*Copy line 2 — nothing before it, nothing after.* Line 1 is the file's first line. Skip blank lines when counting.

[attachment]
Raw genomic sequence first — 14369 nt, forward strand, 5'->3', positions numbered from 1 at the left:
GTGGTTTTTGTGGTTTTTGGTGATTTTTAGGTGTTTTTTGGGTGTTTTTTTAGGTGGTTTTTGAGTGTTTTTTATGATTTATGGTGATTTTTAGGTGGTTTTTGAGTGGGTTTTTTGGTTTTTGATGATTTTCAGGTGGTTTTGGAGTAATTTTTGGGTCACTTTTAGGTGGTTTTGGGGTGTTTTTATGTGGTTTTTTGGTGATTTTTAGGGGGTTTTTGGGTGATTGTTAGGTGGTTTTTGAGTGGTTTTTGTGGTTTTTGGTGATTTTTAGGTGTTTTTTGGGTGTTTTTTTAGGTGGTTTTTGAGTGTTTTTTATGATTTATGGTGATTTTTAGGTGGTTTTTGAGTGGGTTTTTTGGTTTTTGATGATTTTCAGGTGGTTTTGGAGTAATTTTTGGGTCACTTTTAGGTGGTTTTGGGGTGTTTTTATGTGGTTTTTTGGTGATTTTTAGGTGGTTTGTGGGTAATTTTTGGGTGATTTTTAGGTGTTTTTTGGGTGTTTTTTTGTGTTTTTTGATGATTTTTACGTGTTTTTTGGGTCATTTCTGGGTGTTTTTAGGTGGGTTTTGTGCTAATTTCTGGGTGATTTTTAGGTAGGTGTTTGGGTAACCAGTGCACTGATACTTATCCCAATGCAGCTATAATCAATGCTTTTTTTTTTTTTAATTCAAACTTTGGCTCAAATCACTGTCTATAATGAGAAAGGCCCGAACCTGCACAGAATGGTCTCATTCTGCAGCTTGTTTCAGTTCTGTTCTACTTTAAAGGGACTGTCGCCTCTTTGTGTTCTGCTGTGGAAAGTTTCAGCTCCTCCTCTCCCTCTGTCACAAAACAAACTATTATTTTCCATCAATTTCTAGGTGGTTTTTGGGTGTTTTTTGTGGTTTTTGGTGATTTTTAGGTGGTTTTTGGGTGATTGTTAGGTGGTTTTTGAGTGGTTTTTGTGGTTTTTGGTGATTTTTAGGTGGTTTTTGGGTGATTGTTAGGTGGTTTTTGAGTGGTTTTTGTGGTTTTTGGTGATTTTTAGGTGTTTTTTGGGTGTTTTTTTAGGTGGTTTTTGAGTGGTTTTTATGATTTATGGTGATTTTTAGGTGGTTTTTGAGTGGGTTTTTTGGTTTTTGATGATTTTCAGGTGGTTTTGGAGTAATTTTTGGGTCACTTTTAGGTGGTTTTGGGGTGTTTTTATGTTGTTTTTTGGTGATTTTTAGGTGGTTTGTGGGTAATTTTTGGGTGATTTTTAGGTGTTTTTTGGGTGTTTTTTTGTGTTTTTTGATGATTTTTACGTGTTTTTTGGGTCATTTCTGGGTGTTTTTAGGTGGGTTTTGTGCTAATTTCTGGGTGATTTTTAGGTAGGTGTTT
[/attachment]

GTGGTTTTTGTGGTTTTTGGTGATTTTTAGGTGTTTTTTGGGTGTTTTTTTAGGTGGTTTTTGAGTGTTTTTTATGATTTATGGTGATTTTTAGGTGGTTTTTGAGTGGGTTTTTTGGTTTTTGATGATTTTCAGGTGGTTTTGGAGTAATTTTTGGGTCACTTTTAGGTGGTTTTGGGGTGTTTTTATGTGGTTTTTTGGTGATTTTTAGGGGGTTTTTGGGTGATTGTTAGGTGGTTTTTGAGTGGTTTTTGTGGTTTTTGGTGATTTTTAGGTGTTTTTTGGGTGTTTTTTTAGGTGGTTTTTGAGTGTTTTTTATGATTTATGGTGATTTTTAGGTGGTTTTTGAGTGGGTTTTTTGGTTTTTGATGATTTTCAGGTGGTTTTGGAGTAATTTTTGGGTCACTTTTAGGTGGTTTTGGGGTGTTTTTATGTGGTTTTTTGGTGATTTTTAGGTGGTTTGTGGGTAATTTTTGGGTGATTTTTAGGTGTTTTTTGGGTGTTTTTTTGTGTTTTTTGATGATTTTTACGTGTTTTTTGGGTCATTTCTGGGTGTTTTTAGGTGGGTTTTGTGCTAATTTCTGGGTGATTTTTAGGTAGGTGTTTGGGTAACCAGTGCACTGATACTTATCCCAATGCAGCTATAATCAATGCTTTTTTTTTTTTTAATTCAAACTTTGGCTCAAATCACTGTCTATAATGAGAAAGGCCCGAACCTGCACAGAATGGTCTCATTCTGCAGCTTGTTTCAGTTCTGTTCTACTTTAAAGGGACTGTCGCCTCTTTGTGTTCTGCTGTGGAAAGTTTCAGCTCCTCCTCTCCCTCTGTCACAAAACAAACTATTATTTTCCATCAATTTCTAGGTGGTTTTTGGGTGTTTTTTGTGGTTTTTGGTGATTTTTAGGTGGTTTTTGGGTGATTGTTAGGTGGTTTTTGAGTGGTTTTTGTGGTTTTTGGTGATTTTTAGGTGGTTTTTGGGTGATTGTTAGGTGGTTTTTGAGTGGTTTTTGTGGTTTTTGGTGATTTTTAGGTGTTTTTTGGGTGTTTTTTTAGGTGGTTTTTGAGTGGTTTTTATGATTTATGGTGATTTTTAGGTGGTTTTTGAGTGGGTTTTTTGGTTTTTGATGATTTTCAGGTGGTTTTGGAGTAATTTTTGGGTCACTTTTAGGTGGTTTTGGGGTGTTTTTATGTTGTTTTTTGGTGATTTTTAGGTGGTTTGTGGGTAATTTTTGGGTGATTTTTAGGTGTTTTTTGGGTGTTTTTTTGTGTTTTTTGATGATTTTTACGTGTTTTTTGGGTCATTTCTGGGTGTTTTTAGGTGGGTTTTGTGCTAATTTCTGGGTGATTTTTAGGTAGGTGTTT